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Author summary

Chagasic cardiomyopathy is caused by Trypanosoma cruzi infection, and it affects ~7 million individuals on the American continent. Poly(ADP-ribose) polymerase 1 (PARP1) is a nuclear DNA repair enzyme. In this study, we demonstrate that PARP1 tends to be localized to mitochondria in chagasic myocardium. The mtPARP1 was bound to mitochondrial DNA polymerase gamma (Pol ?) that is essential for mtDNA synthesis and repair. Genetic or chemical inhibition of PARP1 was beneficial in improving the mtDNA content, and mitochondrial and left ventricular (LV) function in Chagas disease. Our results suggest that mitochondrial transport of PARP1 adversely impacts the mtDNA maintenance by Pol ? replisome, and exacerbates the mitochondrial dysfunction, oxidative stress, and cardiac remodeling in Chagas disease. We propose that small molecules that prevent PARP1 transport to mitochondria or that arrest PARP1 effects on Pol ? activity will be beneficial in preserving the mitochondrial health and LV function in chronic cardiomyopathy of chagasic (and potentially other) etiologies.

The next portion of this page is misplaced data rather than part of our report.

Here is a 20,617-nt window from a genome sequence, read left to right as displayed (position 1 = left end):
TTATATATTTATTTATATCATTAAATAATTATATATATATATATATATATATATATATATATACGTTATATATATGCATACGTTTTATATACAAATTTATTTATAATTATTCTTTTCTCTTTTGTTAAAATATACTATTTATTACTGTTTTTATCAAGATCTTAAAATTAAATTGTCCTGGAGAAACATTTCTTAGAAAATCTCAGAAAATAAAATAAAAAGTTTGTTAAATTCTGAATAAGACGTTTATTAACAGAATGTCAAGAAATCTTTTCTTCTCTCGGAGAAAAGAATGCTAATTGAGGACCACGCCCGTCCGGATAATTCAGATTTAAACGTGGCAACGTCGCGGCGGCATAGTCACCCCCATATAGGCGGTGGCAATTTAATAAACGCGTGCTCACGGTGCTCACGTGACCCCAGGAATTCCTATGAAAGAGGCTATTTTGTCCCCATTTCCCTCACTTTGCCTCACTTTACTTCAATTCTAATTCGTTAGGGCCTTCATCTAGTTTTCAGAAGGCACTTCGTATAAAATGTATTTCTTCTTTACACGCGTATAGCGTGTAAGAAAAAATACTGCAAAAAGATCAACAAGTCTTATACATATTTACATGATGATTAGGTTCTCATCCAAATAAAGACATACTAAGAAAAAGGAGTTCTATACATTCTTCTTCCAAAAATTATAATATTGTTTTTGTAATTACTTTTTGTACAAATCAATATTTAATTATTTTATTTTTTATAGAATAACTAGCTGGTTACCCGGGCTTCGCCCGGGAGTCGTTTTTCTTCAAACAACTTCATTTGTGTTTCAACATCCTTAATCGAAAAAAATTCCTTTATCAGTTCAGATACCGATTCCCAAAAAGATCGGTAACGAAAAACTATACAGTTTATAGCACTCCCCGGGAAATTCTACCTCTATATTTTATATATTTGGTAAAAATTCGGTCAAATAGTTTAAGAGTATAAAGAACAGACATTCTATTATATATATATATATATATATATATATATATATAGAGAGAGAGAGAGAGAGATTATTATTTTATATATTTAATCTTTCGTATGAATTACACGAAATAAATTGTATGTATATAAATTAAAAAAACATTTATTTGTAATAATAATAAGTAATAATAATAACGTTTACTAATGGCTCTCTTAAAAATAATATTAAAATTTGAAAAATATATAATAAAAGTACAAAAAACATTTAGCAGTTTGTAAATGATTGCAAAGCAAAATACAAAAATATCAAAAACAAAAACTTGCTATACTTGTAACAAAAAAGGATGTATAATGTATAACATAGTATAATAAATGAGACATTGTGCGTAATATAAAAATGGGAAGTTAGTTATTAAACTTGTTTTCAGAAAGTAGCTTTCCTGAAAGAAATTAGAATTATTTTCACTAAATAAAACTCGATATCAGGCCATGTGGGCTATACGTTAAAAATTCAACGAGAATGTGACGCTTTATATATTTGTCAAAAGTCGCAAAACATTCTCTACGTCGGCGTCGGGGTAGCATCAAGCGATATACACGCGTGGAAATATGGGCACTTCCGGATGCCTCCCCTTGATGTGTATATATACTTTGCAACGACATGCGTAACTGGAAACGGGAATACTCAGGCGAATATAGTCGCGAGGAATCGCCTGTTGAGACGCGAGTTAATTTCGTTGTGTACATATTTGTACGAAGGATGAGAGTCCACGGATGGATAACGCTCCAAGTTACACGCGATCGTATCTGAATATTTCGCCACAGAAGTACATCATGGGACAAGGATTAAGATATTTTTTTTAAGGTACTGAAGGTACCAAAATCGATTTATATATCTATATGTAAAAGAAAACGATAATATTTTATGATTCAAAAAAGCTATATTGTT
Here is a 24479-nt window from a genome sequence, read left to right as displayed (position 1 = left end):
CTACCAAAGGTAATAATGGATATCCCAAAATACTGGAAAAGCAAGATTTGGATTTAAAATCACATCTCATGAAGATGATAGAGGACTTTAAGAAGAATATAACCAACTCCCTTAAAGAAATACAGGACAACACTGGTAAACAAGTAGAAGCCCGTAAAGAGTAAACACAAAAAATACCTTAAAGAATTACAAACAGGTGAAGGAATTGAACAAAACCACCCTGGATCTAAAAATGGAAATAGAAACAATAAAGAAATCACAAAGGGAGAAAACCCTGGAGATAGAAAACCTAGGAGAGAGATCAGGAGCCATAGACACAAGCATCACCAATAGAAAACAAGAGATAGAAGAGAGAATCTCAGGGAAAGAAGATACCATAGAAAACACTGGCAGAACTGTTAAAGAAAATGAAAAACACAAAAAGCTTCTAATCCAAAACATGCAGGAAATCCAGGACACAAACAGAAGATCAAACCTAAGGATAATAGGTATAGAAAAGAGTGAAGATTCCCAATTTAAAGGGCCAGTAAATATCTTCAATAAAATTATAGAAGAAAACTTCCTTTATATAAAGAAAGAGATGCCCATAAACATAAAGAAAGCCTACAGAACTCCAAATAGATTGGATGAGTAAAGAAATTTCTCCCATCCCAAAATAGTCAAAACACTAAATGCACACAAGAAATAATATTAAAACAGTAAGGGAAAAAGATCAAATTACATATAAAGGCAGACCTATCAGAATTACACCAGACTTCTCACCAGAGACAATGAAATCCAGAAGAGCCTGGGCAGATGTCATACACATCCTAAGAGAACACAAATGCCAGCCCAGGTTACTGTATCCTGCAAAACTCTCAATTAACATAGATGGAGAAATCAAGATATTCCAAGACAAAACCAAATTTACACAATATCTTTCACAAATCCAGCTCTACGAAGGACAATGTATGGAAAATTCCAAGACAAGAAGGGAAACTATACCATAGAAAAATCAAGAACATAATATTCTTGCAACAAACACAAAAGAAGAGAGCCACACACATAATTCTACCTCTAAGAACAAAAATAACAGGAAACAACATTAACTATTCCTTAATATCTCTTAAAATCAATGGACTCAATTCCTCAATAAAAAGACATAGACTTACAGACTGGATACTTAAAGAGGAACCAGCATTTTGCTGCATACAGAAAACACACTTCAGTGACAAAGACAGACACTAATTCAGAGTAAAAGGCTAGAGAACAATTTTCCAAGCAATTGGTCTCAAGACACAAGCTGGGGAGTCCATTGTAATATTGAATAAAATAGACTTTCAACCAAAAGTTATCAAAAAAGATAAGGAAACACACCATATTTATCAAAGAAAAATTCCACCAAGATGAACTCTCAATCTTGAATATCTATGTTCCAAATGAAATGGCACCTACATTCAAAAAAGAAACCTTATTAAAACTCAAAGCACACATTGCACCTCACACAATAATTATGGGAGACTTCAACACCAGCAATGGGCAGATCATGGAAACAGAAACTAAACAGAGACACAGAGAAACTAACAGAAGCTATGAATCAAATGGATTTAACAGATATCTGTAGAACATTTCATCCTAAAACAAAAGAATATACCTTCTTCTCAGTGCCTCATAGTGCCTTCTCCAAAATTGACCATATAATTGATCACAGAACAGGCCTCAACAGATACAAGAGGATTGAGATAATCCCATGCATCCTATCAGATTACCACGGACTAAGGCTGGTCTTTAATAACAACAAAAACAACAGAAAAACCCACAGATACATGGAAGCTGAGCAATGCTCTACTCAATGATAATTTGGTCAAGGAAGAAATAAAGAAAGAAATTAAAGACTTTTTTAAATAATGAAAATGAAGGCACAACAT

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Helping young cancer patients is personal for Minnesota United goalkeeper 
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    As part of Burn Pits 360, Diane advocates on behalf of soldiers, veterans and their families to get them the specialized care needed to care for some of the serious diseases caused by exposure to toxins from burn pits and other airborne hazards.

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